guerrero25 wrote:

A dishonest person wants to make a profit on the selling of milk. He would like to mix water (costing nothing) with milk costing 33 $ per litre so as to make a profit of 20% on cost when he sells the resulting milk and water mixture for 36$. In what ratio should he mix the water and milk?

(A) 1:20

(B) 1:10

(C) 1:8

(D) 1:4

(E) 1:2

Dear

guerrero25,

I'm happy to help with this.

First of all, let's consider 1 liter of the stuff he is going to sell --- naive customers think it's pure milk, but we know it's some milk-water mixture. He is going to sell this liter of milk-water for $36.

This $36 should be a 20% increase over cost. Here, we need to think about percentage increases as multipliers. See this blog for more info:

http://magoosh.com/gmat/2012/understand ... -the-gmat/Using multipliers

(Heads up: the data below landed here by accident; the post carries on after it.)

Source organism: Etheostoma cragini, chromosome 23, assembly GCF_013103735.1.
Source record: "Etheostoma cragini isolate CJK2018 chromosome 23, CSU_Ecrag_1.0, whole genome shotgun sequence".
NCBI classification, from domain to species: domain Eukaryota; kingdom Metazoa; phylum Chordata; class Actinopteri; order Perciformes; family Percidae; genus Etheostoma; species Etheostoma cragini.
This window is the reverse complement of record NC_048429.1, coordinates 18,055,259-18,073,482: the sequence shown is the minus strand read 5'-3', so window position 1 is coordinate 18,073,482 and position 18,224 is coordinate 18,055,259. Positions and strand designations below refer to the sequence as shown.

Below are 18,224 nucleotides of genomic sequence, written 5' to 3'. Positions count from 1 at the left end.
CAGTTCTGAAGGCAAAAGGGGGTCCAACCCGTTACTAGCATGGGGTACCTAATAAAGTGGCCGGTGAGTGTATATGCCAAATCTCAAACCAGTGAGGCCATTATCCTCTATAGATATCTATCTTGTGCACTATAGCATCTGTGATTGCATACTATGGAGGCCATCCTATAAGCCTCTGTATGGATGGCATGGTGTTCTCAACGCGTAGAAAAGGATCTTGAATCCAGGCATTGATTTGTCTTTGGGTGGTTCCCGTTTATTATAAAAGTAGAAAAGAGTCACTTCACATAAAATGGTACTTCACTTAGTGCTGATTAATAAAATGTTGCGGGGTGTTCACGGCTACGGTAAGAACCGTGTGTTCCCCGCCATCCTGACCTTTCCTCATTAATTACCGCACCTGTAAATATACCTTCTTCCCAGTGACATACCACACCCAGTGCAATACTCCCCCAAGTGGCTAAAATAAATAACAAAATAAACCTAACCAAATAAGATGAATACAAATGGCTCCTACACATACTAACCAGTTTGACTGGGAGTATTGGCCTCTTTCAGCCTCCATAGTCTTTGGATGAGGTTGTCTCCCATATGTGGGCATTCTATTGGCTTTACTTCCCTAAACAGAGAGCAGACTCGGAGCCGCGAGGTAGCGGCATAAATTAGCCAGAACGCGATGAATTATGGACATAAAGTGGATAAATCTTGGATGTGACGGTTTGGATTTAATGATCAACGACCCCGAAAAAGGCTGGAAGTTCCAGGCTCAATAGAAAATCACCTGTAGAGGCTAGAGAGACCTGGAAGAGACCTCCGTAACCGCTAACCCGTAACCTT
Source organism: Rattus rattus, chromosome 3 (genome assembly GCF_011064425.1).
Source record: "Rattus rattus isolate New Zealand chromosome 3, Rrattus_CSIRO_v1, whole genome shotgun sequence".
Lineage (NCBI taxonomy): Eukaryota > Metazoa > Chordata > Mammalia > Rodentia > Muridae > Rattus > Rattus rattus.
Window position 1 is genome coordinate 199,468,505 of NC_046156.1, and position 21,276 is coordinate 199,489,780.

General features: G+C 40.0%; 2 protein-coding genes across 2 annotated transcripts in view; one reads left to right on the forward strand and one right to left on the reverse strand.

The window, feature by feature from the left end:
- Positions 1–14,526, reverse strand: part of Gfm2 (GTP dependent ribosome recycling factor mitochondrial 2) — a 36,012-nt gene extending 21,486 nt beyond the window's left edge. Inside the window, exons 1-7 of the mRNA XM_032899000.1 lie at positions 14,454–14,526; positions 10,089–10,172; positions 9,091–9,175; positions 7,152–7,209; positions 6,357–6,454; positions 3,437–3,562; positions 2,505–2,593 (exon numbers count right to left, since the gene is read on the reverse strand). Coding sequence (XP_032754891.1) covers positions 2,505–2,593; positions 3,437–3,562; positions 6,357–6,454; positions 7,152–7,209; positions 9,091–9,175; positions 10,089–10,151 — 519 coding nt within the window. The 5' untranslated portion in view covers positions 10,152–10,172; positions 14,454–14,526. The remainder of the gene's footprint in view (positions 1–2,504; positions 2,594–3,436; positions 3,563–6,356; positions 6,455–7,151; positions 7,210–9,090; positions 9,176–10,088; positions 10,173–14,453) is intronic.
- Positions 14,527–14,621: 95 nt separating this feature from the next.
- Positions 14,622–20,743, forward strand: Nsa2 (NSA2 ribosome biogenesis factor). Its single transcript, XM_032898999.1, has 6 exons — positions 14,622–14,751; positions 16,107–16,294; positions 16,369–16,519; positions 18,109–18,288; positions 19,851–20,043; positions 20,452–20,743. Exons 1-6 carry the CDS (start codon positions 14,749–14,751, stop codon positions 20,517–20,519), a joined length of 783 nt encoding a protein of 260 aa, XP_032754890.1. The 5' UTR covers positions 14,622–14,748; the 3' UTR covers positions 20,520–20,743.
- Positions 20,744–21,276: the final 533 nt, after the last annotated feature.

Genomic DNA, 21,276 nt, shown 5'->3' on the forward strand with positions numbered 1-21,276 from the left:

(cost)*1.20 = $36

cost = 36/1.2 = 360/12 = $30

If he wants a 20% increase over cost on the sale of one liter of his milk-water, the cost has to be $30.

Well, a liter of milk costs $33, so if he is going to use just $30 of milk in his mixture, that's 30/33 = 10/11 of a liter. If milk is 10/11 of the liter, then water is 1/11 of the liter, and the ratio of water to milk is 1:10. Answer choice

(B)Does all this make sense?

Mike

_________________

Mike McGarry

Magoosh Test Prep

Education is not the filling of a pail, but the lighting of a fire. — William Butler Yeats (1865 – 1939)